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25th Anniversary of FCC Decision Enabling Wi-Fi and Bluetooth

25th Anniversary of FCC Decision Enabling Wi-Fi and Bluetooth
A series of posts describing how this all came about. (Click on picture above)

Friday, July 18, 2008








New Wireless Microphone Complaint and Petition


This week the Public Interest Spectrum Coalition filed with FCC a complaint about the massive marketing of wireless microphones to users who could not legally use them - creating de facto allocations and service rules without the benefit of policy deliberations and consideration of the long term implications.

This petition results, in part, from some work I did for the New America Foundation, a PISC member. The concepts are also related to my March 10, 2008 post entitled "Wireless Mics are a Legitimate Use of Spectrum:They Deserve More from FCC than Benign Neglect that Allows Most Users Only Criminal Spectrum Squatting".

The basic points of the FCC filing are:
• Begin an investigation against Shure, Inc., and the other manufacturers listed in the informal complaint, for willfully and knowingly marketing and selling wireless microphones to unauthorized users for ineligible purposes in violation of Part 74, Subpart H, and for engagingin deceptive advertising practices designed to persuade ineligible users such as houses of worship, theaters, corporate event venues, and members of the general public that they could legally purchase and operate wireless microphones operating on vacant broadcast UHF Channels without a license and for purposes prohibited by the Commission;

•Grant a general amnesty to all unauthorized users of wireless microphones deceived by the
illegal and deceptive marketing of manufacturers, permit use of the illegal equipment on a
going forward basis until the Commission authorizes the proposed GWMS, and require those
manufacturers that engaged in illegal marketing to migrate the unauthorized users of Part 74,
Subpart H equipment to the new GWMS by replacing equipment authorized for Part 74,
Subpart H with equipment authorized for use in the GWMS;

•Immediately reclassify all licensed wireless microphone systems operating pursuant to Part 74, Subpart H as secondary to all advanced wireless service (AWS) and public safety systems authorized to operate on television Channels 52-69 following the shut off of analog television transmission;

• Order that manufacture, sale, and advertisement for sale of wireless microphone systems operating on channels 52-69 cease immediately; and

• Create a new “General Wireless Microphone Service” (GWMS) licensed by rule pursuant to Section 307(e) to operate on vacant broadcast UHF channels below Channel 52 on a secondary basis to broadcast licensees and individually licensed wireless microphone systems, and authorized on a primary basis to operate on the 2020-25 Band currently authorized for broadcast ancillary service (BAS) and under consideration for reallocation in Docket Nos. WT 07-195, WT 04-356 (“
AWS-2/AWS-3 Proceeding”).
It has always amazed me that in a law and order-oriented Republican administration this lawless behavior has been tolerated even when it involves the illegal and dangerous use of public safety spectrum. (In the case of immigration reforms, don't most Republicans think that those who have violated the law should not be given amnesty and should go to the "back of the line" with respect to benefits? In this case, the "liberal" members of PISC are at least consistent with the liberal view of immigration issues. It will be interesting to see how Republicans view the issue.)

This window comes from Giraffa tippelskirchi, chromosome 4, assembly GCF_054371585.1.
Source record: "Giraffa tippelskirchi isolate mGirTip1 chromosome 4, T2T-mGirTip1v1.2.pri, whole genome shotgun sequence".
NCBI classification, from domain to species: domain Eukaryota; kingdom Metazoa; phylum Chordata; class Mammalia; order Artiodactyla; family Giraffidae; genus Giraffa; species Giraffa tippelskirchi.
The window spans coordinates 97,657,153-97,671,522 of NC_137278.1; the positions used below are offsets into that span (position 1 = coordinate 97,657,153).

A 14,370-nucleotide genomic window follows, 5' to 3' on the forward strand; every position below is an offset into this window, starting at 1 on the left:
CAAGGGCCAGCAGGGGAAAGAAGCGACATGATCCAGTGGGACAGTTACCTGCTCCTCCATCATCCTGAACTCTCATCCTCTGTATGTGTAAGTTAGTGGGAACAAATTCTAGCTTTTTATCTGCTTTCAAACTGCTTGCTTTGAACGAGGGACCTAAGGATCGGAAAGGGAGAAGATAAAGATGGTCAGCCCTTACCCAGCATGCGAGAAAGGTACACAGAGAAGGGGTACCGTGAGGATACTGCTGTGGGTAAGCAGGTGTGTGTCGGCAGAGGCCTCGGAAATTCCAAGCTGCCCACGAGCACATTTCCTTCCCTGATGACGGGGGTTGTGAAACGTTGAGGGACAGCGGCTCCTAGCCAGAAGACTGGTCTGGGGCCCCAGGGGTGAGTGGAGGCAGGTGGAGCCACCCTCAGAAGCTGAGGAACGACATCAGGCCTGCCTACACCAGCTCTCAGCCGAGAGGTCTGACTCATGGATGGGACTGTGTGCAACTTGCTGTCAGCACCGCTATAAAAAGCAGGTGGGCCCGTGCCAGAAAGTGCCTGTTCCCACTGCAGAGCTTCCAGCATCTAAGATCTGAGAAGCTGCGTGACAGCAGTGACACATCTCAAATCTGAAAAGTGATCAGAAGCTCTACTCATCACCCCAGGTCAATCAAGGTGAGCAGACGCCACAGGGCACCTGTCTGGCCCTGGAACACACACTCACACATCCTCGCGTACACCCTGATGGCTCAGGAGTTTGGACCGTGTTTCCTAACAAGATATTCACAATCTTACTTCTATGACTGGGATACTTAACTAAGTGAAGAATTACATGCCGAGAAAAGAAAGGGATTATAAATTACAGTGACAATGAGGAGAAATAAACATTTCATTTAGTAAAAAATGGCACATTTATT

Indeed, it is amazing that this complaint comes from PISC, not CTIA or its cellular behemoth members that have recently spent billions for the spectrum that Shure encourages their customers to use and not from APCO that hounds the FCC for more spectrum but has ignored protecting the spectrum from such intruders. (While there may not be a documented case of wireless mic interference to public safety in the FCC records, we all know that public safety systems frequently have marginal repeater coverage inside buildings. (Remember what happened at the World Trade Center when the firemen couldn't get receive the order to evacuate?) When the downlink signal is marginal, small cochannel signals can easily cause interference. So CTIA and APCO members might want to ask their trade associations why they have been ignoring this spectrum squatting for so long.

Discussion in Harold Feld's blog
including exchange with Henry Cohen, an engineer active in Broadway use of wireless mics.

AP story

Chicago Tribune story. Includes this discussion of Shure's views,

Shure spokesman Mark Brunner said the company is aware of the potential interference problem from the digital transition and hasn't sold products for that spectrum since late 2007. [Wow - they stopped in the past year. Maybe they finally read something in USA Today about the 700 MHz auction! Maybe news travels slowly "outside the Beltway? What have they told customers that bought this equipment? The world wonders. - MM]

As for the broader issue of how so many unauthorized users were allowed to purchase wireless microphones, Brunner said technological advances and market practices of the last several years simply overtook the outdated FCC rules.

"Those rules were written several decades ago, when wireless microphones were a bit more crude than they are today. … Over time, no interference complaint has really resulted," Brunner said. "The technology got better and more industries decided they were interested in using these products. … The rules were never really updated to reflect that."